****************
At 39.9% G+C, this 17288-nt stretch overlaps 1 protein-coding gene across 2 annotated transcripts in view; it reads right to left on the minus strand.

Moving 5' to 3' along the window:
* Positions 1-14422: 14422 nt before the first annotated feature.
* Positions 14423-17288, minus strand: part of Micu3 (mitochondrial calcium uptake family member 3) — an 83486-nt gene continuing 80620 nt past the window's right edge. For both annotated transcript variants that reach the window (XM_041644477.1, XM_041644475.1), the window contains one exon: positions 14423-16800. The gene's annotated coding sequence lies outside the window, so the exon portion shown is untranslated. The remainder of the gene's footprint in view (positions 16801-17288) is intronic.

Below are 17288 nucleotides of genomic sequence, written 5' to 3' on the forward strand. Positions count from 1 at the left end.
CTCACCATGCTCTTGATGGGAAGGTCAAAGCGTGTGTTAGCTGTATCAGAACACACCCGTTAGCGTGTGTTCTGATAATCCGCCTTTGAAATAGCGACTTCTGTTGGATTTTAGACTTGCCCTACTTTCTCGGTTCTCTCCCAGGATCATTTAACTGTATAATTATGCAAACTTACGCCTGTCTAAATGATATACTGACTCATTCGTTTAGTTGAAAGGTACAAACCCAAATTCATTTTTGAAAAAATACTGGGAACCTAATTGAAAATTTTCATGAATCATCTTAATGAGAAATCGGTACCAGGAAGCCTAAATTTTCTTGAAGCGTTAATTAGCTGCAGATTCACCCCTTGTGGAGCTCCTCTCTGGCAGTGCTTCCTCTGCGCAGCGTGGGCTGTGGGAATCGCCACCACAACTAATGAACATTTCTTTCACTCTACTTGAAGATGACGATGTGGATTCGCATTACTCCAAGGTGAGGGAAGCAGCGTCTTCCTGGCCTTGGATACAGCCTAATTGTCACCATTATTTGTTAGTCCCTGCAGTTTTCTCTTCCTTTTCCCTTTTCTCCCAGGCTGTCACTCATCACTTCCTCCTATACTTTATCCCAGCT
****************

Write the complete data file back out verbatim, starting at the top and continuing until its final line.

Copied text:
At 39.9% G+C, this 17288-nt stretch overlaps 1 protein-coding gene across 2 annotated transcripts in view; it reads right to left on the minus strand.

Moving 5' to 3' along the window:
* Positions 1-14422: 14422 nt before the first annotated feature.
* Positions 14423-17288, minus strand: part of Micu3 (mitochondrial calcium uptake family member 3) — an 83486-nt gene continuing 80620 nt past the window's right edge. For both annotated transcript variants that reach the window (XM_041644477.1, XM_041644475.1), the window contains one exon: positions 14423-16800. The gene's annotated coding sequence lies outside the window, so the exon portion shown is untranslated. The remainder of the gene's footprint in view (positions 16801-17288) is intronic.

Below are 17288 nucleotides of genomic sequence, written 5' to 3' on the forward strand. Positions count from 1 at the left end.
CTCACCATGCTCTTGATGGGAAGGTCAAAGCGTGTGTTAGCTGTATCAGAACACACCCGTTAGCGTGTGTTCTGATAATCCGCCTTTGAAATAGCGACTTCTGTTGGATTTTAGACTTGCCCTACTTTCTCGGTTCTCTCCCAGGATCATTTAACTGTATAATTATGCAAACTTACGCCTGTCTAAATGATATACTGACTCATTCGTTTAGTTGAAAGGTACAAACCCAAATTCATTTTTGAAAAAATACTGGGAACCTAATTGAAAATTTTCATGAATCATCTTAATGAGAAATCGGTACCAGGAAGCCTAAATTTTCTTGAAGCGTTAATTAGCTGCAGATTCACCCCTTGTGGAGCTCCTCTCTGGCAGTGCTTCCTCTGCGCAGCGTGGGCTGTGGGAATCGCCACCACAACTAATGAACATTTCTTTCACTCTACTTGAAGATGACGATGTGGATTCGCATTACTCCAAGGTGAGGGAAGCAGCGTCTTCCTGGCCTTGGATACAGCCTAATTGTCACCATTATTTGTTAGTCCCTGCAGTTTTCTCTTCCTTTTCCCTTTTCTCCCAGGCTGTCACTCATCACTTCCTCCTATACTTTATCCCAGCT